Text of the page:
Lecturer Speaks on AIDS Epidemic at University of South Carolina
March 24, 2008
On Wednesday, Dr. David H. Ho gave a lecture and participated in a panel discussion about HIV/AIDS at a packed law school auditorium at the University of South Carolina-Columbia. Ho was awarded Time magazine's 1996 Man of the Year for his breakthrough advances in treating HIV.
"Despite many years of effort, only about one-and-a-half million people in the developing world have been treated," Ho said. "That leaves about 30 million" people with HIV/AIDS without treatment access, he said. Ho noted the AIDS treatment and care disparities between developing and developed nations. "There is an enormous amount of social injustice," he said, comparing the epidemic in Africa with that in the United States.
Nonetheless, Ho remains hopeful for the future. "Scientific advancements are being made rapidly in this field," he said.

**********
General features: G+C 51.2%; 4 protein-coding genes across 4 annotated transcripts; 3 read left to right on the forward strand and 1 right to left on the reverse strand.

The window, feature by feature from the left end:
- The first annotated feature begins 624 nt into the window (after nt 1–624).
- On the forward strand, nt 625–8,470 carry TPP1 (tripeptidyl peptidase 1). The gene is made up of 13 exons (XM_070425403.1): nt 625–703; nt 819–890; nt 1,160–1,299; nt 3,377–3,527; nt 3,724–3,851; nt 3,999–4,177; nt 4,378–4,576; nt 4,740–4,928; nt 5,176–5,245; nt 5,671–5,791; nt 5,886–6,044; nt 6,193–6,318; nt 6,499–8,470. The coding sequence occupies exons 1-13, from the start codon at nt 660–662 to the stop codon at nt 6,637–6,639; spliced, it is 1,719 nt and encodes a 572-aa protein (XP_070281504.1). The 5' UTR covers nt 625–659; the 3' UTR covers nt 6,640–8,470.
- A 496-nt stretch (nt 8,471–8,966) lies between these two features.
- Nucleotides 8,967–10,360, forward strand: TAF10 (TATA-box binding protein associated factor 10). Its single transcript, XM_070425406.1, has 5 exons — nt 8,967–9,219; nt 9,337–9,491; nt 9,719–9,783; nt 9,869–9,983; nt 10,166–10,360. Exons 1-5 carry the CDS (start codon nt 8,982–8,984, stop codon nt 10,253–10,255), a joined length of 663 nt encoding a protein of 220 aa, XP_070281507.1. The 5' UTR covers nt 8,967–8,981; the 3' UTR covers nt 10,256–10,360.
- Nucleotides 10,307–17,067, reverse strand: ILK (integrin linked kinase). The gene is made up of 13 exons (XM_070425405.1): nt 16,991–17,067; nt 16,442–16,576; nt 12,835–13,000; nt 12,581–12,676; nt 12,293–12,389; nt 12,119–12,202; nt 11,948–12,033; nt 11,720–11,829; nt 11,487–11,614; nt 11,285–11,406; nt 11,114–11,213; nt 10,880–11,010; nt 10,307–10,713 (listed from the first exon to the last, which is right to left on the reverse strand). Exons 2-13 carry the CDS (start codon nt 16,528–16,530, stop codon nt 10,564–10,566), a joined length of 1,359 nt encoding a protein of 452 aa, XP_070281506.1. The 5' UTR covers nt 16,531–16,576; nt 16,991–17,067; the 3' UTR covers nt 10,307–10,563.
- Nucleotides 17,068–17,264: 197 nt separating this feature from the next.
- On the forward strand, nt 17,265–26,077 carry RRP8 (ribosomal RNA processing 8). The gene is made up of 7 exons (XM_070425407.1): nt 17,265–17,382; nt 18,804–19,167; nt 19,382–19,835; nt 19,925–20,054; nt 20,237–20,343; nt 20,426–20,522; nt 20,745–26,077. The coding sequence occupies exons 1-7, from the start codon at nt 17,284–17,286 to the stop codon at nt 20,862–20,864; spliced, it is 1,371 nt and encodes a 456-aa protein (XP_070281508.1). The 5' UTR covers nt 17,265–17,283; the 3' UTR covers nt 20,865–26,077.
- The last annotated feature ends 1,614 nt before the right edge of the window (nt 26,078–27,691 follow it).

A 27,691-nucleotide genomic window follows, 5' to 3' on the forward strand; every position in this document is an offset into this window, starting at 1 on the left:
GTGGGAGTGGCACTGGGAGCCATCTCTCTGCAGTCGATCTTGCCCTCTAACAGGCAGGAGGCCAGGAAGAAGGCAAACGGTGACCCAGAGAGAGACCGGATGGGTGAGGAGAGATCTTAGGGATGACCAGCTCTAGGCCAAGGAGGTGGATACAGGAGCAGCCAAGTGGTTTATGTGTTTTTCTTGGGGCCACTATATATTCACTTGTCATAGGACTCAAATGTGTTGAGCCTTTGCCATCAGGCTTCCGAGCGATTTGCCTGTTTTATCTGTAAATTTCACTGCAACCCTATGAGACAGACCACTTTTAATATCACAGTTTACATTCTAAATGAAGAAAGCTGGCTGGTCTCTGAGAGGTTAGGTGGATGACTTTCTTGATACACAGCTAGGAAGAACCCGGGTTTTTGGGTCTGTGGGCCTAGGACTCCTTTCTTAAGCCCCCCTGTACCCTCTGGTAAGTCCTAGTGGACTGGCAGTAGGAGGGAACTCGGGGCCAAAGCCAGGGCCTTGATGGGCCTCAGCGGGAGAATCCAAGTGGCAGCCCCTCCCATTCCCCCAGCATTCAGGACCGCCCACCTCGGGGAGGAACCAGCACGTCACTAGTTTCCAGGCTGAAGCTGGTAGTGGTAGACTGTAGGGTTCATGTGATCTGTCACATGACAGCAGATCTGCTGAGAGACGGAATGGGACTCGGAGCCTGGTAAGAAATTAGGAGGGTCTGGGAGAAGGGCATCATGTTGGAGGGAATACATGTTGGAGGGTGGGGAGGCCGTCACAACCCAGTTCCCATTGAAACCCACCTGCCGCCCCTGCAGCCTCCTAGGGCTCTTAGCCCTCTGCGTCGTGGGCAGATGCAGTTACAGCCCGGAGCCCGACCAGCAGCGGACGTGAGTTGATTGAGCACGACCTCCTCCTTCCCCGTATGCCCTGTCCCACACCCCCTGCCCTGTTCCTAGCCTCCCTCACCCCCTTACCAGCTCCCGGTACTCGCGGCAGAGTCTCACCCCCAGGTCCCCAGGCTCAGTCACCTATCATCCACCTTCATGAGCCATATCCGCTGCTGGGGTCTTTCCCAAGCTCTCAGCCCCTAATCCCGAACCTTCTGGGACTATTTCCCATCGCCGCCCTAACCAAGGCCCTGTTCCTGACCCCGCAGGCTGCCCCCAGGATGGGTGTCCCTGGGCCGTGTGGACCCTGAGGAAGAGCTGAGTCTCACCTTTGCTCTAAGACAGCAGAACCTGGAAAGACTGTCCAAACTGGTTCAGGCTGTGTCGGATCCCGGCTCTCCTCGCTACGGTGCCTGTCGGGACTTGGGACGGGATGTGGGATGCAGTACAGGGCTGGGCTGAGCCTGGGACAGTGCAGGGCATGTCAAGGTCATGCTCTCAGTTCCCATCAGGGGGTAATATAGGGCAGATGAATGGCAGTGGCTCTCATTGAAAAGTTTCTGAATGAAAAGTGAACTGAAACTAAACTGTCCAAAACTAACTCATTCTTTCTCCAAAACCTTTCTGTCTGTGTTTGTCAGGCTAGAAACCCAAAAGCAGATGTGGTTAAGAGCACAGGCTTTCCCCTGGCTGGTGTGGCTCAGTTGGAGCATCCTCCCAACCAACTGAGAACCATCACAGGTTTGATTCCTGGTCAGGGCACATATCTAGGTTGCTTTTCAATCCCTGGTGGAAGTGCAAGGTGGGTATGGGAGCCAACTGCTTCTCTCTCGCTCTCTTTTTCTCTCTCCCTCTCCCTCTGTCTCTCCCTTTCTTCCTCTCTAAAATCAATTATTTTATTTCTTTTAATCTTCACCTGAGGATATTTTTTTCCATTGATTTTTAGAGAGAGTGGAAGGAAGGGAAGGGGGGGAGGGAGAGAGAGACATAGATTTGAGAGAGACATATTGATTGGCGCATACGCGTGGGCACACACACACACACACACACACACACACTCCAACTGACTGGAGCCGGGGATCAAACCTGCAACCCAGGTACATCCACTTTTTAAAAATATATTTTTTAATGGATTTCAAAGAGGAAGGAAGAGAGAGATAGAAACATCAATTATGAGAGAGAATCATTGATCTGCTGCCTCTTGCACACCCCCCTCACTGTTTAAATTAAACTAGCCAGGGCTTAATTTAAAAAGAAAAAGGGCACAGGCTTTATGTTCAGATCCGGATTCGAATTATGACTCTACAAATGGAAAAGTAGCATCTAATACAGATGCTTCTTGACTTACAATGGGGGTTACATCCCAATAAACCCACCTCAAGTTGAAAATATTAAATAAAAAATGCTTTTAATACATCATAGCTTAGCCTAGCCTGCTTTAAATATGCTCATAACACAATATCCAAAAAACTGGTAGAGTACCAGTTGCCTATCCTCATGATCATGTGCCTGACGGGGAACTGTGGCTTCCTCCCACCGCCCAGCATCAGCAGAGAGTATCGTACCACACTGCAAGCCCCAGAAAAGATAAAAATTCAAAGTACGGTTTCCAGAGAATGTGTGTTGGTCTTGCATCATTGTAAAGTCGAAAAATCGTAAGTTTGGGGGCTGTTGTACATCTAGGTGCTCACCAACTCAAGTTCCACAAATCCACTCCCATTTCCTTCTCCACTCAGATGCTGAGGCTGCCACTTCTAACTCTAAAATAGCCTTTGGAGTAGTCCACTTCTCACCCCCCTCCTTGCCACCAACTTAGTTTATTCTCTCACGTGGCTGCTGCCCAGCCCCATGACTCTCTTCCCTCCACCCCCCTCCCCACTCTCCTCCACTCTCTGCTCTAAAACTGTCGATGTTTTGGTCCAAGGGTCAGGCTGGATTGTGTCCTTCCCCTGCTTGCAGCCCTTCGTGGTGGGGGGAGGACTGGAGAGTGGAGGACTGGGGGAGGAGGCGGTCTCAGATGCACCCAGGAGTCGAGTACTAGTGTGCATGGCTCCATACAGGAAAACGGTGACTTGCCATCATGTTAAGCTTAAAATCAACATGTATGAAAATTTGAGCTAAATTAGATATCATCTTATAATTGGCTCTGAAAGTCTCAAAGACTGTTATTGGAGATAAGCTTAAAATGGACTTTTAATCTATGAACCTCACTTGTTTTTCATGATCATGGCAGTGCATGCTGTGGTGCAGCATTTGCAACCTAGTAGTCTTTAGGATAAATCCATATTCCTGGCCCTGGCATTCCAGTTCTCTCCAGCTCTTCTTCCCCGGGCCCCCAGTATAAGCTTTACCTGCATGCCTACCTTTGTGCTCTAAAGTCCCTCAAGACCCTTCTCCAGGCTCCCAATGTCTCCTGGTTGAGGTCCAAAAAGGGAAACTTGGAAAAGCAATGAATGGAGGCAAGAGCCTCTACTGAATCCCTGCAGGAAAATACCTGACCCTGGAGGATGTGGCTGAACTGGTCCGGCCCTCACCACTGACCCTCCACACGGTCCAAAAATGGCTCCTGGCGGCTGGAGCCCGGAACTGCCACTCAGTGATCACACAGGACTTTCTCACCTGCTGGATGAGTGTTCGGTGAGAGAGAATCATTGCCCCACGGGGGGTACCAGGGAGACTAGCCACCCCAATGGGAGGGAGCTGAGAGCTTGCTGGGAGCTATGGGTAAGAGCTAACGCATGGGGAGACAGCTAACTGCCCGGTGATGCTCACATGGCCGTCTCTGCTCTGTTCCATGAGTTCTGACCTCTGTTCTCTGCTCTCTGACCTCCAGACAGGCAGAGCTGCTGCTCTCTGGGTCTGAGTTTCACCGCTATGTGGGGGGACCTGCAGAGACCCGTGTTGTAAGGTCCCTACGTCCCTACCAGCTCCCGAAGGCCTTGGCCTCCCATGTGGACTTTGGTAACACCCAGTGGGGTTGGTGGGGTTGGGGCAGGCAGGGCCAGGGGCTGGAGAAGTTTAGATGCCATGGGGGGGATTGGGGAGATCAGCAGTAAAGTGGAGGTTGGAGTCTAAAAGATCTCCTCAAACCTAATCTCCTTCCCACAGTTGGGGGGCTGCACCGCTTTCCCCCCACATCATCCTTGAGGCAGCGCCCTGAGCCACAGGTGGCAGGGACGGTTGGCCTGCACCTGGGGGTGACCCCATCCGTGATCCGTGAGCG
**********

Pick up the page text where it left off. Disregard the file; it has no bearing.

At a panel discussion and Q&A following his lecture, Ho joined university and community panelists, who spoke about HIV/AIDS in South Carolina.
Everyone should be concerned about HIV/AIDS, said Christine Fritz, calling it "a human problem." "It's a big problem in South Carolina," said Sara Parrish, a third-year law student. "AIDS has always been a problem I've never known much about. It felt foreign."
3.20.2008; Katie Jones, Daily Gamecock
This article was provided by CDC National Prevention Information Network. It is a part of the publication CDC HIV/Hepatitis/STD/TB Prevention News Update.